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    Stand-alone portable air purifiers (APs) have become an increasingly popular method of controlling individual inhalation exposure. Exposure to bacterial endotoxins has a causative role in respiratory inhalation health. Here, we studied the changes in endotoxin levels in indoor air before and after purification by a portable AP equipped with HEPA (high-efficiency particulate air) filters. An increase in endotoxins was observed when a previously used AP was turned on to clean the air. Replacing the HEPA filters in the AP helped to mitigate the increase in endotoxins of larger sizes but not endotoxins of smaller sizes. Consequently, the use of APs could lead to increased endotoxin deposition in airways, especially in the alveolar region. The endotoxin concentrations on the HEPA filters were well correlated with the free DNA concentrations on the HEPA filters. This correlation indicates that the disrupted bacteria, which released free DNA, could also release endotoxins, thus making HEPA filters a source of indoor airborne endotoxins. Our results illustrate a potential endotoxin inhalation risk associated with HEPA-APs as an air cleaning strategy and highlight the importance of composition-specific air cleaning while reducing the particle number/mass. Copyright © 2020 The Author(s). Published by Elsevier Ltd.. All rights reserved.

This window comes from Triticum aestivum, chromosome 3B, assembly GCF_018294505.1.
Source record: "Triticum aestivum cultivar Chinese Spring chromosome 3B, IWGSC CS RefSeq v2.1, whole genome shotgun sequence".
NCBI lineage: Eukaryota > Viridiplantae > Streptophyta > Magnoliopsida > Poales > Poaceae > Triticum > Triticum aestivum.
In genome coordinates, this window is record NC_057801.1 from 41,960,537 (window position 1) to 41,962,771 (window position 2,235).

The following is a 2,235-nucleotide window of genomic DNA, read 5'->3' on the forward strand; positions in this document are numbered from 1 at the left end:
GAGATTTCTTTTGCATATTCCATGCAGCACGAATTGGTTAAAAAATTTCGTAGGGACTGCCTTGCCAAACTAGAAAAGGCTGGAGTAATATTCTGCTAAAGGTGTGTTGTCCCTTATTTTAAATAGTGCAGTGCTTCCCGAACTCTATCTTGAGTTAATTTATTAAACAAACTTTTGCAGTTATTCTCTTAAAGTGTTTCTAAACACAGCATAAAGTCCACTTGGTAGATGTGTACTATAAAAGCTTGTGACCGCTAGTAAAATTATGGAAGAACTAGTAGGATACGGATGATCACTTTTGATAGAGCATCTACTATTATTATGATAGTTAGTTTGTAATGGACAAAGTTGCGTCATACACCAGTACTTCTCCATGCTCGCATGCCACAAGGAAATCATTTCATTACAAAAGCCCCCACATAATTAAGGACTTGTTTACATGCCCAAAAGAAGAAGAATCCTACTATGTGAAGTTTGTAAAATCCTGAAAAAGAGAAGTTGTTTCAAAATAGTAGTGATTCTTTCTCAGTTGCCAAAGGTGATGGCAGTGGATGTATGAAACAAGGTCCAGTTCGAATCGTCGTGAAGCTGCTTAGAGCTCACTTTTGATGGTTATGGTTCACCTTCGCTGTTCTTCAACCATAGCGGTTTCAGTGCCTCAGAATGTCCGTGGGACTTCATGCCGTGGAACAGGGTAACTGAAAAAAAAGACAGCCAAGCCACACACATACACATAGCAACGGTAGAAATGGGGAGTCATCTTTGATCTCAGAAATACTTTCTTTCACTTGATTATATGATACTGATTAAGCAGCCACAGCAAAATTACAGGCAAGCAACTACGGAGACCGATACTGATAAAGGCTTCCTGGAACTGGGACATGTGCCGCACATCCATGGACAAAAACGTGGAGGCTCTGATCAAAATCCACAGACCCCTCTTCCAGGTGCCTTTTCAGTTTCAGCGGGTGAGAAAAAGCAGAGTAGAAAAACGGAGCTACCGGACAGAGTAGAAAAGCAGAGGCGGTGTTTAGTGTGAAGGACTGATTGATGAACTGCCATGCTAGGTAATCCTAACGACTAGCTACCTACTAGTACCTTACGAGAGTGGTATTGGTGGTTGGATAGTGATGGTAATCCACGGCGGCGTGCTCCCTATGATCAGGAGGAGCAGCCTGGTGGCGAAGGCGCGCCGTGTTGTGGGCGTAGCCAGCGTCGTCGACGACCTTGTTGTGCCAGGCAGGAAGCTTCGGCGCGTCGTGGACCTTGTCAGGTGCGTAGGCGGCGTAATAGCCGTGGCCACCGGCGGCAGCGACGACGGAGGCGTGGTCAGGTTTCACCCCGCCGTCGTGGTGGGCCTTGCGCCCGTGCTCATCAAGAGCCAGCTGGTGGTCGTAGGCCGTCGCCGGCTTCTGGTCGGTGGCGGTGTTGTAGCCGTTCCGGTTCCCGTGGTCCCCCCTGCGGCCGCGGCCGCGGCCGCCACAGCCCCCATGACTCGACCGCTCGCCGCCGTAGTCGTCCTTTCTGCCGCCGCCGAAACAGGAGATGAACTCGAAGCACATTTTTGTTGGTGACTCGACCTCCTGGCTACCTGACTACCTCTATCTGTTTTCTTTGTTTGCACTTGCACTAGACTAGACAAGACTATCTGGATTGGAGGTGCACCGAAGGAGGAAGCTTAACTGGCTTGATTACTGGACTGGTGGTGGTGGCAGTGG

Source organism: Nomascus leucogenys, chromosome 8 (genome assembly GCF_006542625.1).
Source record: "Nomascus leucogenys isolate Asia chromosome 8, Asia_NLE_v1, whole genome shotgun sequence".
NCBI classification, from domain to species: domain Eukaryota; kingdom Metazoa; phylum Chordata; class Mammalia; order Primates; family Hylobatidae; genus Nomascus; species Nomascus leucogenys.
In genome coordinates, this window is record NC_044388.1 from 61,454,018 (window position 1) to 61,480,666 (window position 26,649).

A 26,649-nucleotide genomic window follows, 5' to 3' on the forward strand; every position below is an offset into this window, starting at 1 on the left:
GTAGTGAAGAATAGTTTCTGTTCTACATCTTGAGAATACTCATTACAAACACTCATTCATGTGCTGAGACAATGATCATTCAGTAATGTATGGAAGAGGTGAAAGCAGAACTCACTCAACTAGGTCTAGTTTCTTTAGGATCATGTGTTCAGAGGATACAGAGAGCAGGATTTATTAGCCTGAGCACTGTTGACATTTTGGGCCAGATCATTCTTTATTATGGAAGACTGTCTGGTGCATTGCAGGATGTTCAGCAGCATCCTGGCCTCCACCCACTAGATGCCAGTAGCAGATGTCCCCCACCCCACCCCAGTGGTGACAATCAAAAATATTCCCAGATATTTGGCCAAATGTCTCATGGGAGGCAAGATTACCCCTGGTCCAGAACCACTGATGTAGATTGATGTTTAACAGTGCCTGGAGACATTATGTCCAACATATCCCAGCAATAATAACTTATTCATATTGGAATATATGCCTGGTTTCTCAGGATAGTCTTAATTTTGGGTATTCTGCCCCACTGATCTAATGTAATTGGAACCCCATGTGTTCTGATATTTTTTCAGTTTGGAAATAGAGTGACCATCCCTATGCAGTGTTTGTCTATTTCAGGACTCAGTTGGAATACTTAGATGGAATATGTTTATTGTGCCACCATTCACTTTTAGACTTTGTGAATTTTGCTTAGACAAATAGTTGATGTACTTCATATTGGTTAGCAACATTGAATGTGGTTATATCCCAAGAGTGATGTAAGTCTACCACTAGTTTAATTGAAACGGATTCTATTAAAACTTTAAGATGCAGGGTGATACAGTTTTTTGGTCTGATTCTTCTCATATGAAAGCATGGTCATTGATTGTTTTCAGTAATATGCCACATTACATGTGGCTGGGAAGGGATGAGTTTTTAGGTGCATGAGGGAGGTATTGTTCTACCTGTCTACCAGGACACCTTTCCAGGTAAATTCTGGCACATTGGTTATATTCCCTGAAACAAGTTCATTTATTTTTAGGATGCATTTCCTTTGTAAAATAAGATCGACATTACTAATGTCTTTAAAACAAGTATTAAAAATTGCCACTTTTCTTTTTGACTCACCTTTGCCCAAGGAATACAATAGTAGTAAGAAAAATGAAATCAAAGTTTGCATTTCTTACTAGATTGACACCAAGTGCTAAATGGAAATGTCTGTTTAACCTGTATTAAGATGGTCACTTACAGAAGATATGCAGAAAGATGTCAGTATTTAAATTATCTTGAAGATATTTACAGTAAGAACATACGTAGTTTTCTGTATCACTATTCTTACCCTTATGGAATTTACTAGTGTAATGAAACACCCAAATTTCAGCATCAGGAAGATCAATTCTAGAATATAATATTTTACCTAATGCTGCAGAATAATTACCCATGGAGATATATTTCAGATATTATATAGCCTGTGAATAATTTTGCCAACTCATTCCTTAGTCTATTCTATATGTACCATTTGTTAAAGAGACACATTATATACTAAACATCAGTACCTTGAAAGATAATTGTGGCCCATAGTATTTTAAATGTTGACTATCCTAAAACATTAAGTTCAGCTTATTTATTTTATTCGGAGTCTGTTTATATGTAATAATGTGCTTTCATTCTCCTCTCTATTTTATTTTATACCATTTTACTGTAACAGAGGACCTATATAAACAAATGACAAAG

Citation

    Mutong Niu, Fangxia Shen, Feng Zhou, Tianle Zhu, Yunhao Zheng, Yi Yang, Ye Sun, Xinghua Li, Yan Wu, Pingqing Fu, Shu Tao. Indoor air filtration could lead to increased airborne endotoxin levels. Environment international. 2020 Sep;142:105878

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    PMID: 32580116

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